(CN) – The 2018 election was the most diverse midterm in U.S. history, bolstered by both high overall turnout and more Asian and Hispanic voters showing up to the polls, according to an analysis of Census Bureau data.
The Pew Research Center analysis released Wednesday shows more than half of the eligible voting population – 122 million people – cast a ballot in the 2018 midterm elections, which represented the highest midterm turnout since 1978.
Notably, researchers saw spikes in turnout across racial and ethnic backgrounds – white, black, Asian and Hispanic voters increased turnout by more than 10 percentage points each since the 2014 midterms, which saw drops in turnout for each demographic.
Hispanic and Asian voters tended to vote in equal numbers according to the data, and both demographics featured the largest spike in turnout with a 13-point increase from about 27% four years ago to about 40%.
Though the universal spike in turnout was likely a product of high electoral enthusiasm during a tumultuous time in American politics, racial and ethnic minorities have become a larger percentage of the overall voting population, particularly Hispanic voters.
Of the 29 million eligible Hispanic voters in 2018, 11.7 million of them voted, which has closed the gap between eligible and actual voters among the Hispanic population. In 2014, 18.3 million eligible Hispanic voters did not cast a ballot. In 2018, 17.3 million eligible voters did not vote.
The number of Hispanic voters has nearly tripled since 1990, rising from 3.5% of the overall population to 9.6 percent. The percentage of Asian voters rose at roughly the same rate, though in smaller amounts overall, at 1.1% in 1990 and 3.5% in 2018.
In total, racial minorities accounted for 25% of all voters in last year’s election, making the midterm the most diverse in American history.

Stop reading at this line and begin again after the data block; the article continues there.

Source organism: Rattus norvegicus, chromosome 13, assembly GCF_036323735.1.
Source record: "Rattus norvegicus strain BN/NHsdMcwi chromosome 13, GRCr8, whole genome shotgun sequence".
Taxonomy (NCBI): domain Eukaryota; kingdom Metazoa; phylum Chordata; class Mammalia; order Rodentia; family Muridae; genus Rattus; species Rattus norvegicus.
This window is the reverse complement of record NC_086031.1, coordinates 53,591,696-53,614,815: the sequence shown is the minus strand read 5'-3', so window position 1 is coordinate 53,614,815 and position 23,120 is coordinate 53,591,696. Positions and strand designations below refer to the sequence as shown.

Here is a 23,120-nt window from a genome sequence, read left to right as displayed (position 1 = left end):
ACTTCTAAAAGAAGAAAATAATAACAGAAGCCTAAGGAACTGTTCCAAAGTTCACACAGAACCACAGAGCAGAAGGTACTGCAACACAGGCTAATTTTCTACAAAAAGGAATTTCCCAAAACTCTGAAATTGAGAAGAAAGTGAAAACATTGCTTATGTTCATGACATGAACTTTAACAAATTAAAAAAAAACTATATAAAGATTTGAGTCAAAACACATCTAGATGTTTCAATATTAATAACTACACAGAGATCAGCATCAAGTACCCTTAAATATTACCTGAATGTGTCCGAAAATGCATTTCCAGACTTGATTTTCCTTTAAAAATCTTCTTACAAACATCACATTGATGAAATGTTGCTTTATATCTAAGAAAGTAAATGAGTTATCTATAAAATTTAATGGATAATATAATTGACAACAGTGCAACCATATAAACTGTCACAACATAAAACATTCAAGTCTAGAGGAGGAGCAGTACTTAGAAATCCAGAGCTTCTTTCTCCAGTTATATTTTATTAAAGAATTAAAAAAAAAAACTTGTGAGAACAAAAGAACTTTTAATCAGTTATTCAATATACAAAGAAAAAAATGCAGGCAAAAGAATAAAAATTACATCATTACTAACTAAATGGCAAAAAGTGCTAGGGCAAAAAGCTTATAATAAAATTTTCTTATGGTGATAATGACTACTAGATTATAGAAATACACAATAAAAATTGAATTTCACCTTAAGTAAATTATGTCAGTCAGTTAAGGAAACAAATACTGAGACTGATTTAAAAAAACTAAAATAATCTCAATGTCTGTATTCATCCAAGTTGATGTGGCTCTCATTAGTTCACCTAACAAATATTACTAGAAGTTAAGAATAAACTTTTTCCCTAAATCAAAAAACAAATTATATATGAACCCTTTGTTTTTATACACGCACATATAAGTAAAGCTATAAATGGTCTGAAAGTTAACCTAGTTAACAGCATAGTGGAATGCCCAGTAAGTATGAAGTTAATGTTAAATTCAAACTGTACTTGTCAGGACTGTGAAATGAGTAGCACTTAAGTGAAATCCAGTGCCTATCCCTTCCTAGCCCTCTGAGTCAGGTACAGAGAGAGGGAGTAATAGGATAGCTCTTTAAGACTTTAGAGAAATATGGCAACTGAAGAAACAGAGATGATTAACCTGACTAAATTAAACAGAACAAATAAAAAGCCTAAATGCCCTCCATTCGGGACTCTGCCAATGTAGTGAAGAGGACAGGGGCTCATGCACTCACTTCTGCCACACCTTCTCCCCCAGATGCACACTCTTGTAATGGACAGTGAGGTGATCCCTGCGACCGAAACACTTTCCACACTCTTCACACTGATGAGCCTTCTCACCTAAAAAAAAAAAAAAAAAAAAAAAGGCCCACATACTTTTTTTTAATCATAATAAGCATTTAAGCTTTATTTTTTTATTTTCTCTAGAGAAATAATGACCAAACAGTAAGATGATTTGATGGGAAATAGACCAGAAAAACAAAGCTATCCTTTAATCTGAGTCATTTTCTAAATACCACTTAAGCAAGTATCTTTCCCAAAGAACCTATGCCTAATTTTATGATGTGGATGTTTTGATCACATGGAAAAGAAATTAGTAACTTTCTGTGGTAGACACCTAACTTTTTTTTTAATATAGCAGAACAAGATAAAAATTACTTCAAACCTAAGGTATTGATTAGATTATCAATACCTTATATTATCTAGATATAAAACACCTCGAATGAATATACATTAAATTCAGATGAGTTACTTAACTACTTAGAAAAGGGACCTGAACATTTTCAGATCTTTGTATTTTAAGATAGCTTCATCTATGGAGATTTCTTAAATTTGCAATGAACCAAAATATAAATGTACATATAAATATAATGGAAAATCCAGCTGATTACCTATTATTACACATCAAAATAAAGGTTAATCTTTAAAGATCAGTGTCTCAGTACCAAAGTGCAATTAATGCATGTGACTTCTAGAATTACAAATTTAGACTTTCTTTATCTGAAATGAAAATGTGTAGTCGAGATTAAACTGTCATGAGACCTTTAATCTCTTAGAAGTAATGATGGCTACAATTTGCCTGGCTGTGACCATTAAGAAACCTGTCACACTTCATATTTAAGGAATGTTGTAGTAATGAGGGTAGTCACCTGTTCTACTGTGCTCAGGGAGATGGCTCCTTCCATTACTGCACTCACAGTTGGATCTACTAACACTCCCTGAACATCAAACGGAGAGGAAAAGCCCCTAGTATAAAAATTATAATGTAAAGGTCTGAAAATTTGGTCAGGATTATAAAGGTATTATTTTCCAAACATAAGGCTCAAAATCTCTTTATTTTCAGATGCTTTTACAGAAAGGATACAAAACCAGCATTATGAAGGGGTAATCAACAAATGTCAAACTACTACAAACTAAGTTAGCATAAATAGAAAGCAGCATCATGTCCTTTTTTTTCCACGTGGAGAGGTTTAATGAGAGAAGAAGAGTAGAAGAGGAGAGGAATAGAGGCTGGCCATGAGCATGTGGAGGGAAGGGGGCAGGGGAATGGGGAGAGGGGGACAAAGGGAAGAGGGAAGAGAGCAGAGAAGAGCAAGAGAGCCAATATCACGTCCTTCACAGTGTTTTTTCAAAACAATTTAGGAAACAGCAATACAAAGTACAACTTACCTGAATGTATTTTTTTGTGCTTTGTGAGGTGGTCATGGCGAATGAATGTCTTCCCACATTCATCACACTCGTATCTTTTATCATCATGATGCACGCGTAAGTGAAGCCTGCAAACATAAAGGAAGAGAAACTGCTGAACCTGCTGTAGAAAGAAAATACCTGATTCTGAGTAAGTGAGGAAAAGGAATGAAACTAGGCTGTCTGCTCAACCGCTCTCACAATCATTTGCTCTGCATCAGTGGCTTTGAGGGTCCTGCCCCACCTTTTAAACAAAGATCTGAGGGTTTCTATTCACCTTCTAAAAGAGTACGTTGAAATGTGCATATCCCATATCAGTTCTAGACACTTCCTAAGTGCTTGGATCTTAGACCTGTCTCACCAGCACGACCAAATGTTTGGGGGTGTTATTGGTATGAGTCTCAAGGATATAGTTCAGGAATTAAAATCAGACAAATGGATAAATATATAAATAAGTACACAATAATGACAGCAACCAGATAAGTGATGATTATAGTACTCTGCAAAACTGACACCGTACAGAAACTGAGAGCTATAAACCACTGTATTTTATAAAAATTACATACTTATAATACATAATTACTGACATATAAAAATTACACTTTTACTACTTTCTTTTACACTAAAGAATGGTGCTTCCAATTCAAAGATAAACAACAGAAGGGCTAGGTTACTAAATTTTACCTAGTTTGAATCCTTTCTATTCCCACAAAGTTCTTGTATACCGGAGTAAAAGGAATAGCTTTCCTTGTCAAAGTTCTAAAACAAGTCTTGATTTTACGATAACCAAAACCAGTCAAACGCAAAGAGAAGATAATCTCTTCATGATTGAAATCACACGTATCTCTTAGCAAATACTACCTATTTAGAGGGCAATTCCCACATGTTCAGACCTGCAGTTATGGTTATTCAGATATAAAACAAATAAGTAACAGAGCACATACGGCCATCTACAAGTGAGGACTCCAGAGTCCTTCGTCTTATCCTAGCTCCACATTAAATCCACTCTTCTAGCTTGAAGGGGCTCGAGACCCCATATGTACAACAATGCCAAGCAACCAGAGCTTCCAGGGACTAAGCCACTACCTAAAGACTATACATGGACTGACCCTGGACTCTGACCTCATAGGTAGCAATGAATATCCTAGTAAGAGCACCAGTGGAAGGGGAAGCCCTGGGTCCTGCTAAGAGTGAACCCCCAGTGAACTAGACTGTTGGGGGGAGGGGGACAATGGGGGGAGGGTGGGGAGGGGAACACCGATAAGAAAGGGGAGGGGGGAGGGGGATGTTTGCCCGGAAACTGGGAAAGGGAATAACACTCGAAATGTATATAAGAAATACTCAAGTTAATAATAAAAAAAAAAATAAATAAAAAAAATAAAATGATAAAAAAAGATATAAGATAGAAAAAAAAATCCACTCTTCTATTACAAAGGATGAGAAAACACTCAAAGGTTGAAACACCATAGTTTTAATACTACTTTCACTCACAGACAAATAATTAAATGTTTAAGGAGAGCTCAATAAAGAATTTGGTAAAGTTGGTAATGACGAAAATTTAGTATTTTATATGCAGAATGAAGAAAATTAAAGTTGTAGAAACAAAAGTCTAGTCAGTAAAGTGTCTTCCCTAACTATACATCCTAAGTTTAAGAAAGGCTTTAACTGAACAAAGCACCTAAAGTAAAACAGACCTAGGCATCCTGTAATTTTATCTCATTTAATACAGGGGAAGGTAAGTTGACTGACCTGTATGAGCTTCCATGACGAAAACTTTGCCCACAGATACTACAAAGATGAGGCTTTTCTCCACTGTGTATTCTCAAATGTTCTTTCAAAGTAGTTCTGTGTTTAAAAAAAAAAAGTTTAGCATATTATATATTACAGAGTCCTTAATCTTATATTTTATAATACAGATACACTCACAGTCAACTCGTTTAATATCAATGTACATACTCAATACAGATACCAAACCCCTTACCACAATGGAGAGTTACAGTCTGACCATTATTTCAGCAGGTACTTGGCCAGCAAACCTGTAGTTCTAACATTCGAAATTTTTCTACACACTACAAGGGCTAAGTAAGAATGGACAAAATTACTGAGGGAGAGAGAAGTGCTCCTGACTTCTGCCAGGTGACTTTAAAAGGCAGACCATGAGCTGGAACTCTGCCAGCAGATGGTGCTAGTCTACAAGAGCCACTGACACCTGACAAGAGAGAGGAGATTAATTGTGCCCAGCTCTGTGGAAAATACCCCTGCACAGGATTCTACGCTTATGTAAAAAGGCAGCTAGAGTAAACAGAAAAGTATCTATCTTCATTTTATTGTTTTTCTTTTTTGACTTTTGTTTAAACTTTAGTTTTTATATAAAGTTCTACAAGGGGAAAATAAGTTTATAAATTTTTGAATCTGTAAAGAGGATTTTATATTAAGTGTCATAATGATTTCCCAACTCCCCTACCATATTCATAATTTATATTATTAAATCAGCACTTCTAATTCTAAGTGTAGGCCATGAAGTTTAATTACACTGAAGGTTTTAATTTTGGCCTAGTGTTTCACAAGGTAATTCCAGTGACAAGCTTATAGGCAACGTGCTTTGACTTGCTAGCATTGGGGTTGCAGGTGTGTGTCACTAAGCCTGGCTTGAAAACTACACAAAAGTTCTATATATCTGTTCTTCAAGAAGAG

The data also indicates that while white voters also turned out in high percentages in 2018, the overall white population failed to match the increase seen among minority voters. As the percentage of minority voters has increased, the percentage of white voters has steadily decreased in the last three decades. They represented 85.2% of all voters in 1990 compared to 72.8% last year.
The historic demographical shift was bolstered not just by voters born in the U.S., but by naturalized citizens. In 2018, 44.2% of naturalized Hispanic voters cast a ballot versus the 39% of Hispanic voters born in the U.S. Similarly, 42.7% of naturalized Asian voters cast a ballot in 2018 versus the 36.7% of Asians born in the U.S.
Asian and Hispanic voters were also more likely to cast their ballot in early voting or by mail, according to the data. Among 2018 voters, 52% of Asians and 45% of Hispanics cast their ballot early or by mail, whereas less than 40% of black and white voters did the same.
Though white voters still make up a significant majority of the overall voting population, the universal spike in turnout did not fully explain the spike in minority voting populations, particularly among Asians and Hispanics. Simply put, there are more minority voters who are actually voting with each passing midterm election, whereas white voters are failing to match increases in minority communities despite high turnout from white voters in 2018.